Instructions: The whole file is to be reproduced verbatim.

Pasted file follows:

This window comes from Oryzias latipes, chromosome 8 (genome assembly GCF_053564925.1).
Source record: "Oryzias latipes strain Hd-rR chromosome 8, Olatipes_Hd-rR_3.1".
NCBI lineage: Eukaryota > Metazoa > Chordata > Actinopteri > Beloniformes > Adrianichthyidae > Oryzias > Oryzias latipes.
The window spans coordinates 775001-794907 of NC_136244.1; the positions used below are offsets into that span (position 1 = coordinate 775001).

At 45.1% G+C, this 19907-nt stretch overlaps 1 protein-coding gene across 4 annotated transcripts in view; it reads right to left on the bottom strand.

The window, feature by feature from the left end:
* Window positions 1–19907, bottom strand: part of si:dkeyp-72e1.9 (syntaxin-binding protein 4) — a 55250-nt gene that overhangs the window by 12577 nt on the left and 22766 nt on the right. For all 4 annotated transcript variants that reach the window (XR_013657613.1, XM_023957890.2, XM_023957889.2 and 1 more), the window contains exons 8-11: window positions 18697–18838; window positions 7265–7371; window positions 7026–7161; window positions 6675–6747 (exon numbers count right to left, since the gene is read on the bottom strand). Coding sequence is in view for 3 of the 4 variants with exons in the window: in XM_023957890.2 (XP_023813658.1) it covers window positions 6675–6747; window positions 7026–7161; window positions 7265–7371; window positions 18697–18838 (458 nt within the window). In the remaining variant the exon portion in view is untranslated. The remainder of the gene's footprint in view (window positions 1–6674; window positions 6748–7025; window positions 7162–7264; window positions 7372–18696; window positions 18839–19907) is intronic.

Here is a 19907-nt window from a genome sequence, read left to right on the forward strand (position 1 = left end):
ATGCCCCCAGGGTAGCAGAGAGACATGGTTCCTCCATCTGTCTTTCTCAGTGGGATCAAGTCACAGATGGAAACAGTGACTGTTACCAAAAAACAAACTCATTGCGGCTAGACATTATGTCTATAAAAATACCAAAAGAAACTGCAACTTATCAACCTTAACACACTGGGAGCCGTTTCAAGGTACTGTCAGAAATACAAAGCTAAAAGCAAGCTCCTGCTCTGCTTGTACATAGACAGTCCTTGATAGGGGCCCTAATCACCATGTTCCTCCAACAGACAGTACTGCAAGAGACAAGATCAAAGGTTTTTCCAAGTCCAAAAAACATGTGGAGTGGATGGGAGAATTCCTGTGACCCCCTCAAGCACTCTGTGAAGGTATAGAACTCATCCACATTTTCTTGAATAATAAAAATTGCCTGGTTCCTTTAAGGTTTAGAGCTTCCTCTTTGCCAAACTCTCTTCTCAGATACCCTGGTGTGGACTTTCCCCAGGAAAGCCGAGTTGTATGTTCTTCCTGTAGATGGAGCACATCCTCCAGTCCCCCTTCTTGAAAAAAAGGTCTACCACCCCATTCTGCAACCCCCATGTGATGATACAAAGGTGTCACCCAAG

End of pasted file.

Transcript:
This window comes from Oryzias latipes, chromosome 8 (genome assembly GCF_053564925.1).
Source record: "Oryzias latipes strain Hd-rR chromosome 8, Olatipes_Hd-rR_3.1".
NCBI lineage: Eukaryota > Metazoa > Chordata > Actinopteri > Beloniformes > Adrianichthyidae > Oryzias > Oryzias latipes.
The window spans coordinates 775001-794907 of NC_136244.1; the positions used below are offsets into that span (position 1 = coordinate 775001).

At 45.1% G+C, this 19907-nt stretch overlaps 1 protein-coding gene across 4 annotated transcripts in view; it reads right to left on the bottom strand.

The window, feature by feature from the left end:
* Window positions 1–19907, bottom strand: part of si:dkeyp-72e1.9 (syntaxin-binding protein 4) — a 55250-nt gene that overhangs the window by 12577 nt on the left and 22766 nt on the right. For all 4 annotated transcript variants that reach the window (XR_013657613.1, XM_023957890.2, XM_023957889.2 and 1 more), the window contains exons 8-11: window positions 18697–18838; window positions 7265–7371; window positions 7026–7161; window positions 6675–6747 (exon numbers count right to left, since the gene is read on the bottom strand). Coding sequence is in view for 3 of the 4 variants with exons in the window: in XM_023957890.2 (XP_023813658.1) it covers window positions 6675–6747; window positions 7026–7161; window positions 7265–7371; window positions 18697–18838 (458 nt within the window). In the remaining variant the exon portion in view is untranslated. The remainder of the gene's footprint in view (window positions 1–6674; window positions 6748–7025; window positions 7162–7264; window positions 7372–18696; window positions 18839–19907) is intronic.

Here is a 19907-nt window from a genome sequence, read left to right on the forward strand (position 1 = left end):
ATGCCCCCAGGGTAGCAGAGAGACATGGTTCCTCCATCTGTCTTTCTCAGTGGGATCAAGTCACAGATGGAAACAGTGACTGTTACCAAAAAACAAACTCATTGCGGCTAGACATTATGTCTATAAAAATACCAAAAGAAACTGCAACTTATCAACCTTAACACACTGGGAGCCGTTTCAAGGTACTGTCAGAAATACAAAGCTAAAAGCAAGCTCCTGCTCTGCTTGTACATAGACAGTCCTTGATAGGGGCCCTAATCACCATGTTCCTCCAACAGACAGTACTGCAAGAGACAAGATCAAAGGTTTTTCCAAGTCCAAAAAACATGTGGAGTGGATGGGAGAATTCCTGTGACCCCCTCAAGCACTCTGTGAAGGTATAGAACTCATCCACATTTTCTTGAATAATAAAAATTGCCTGGTTCCTTTAAGGTTTAGAGCTTCCTCTTTGCCAAACTCTCTTCTCAGATACCCTGGTGTGGACTTTCCCCAGGAAAGCCGAGTTGTATGTTCTTCCTGTAGATGGAGCACATCCTCCAGTCCCCCTTCTTGAAAAAAAGGTCTACCACCCCATTCTGCAACCCCCATGTGATGATACAAAGGTGTCACCCAAG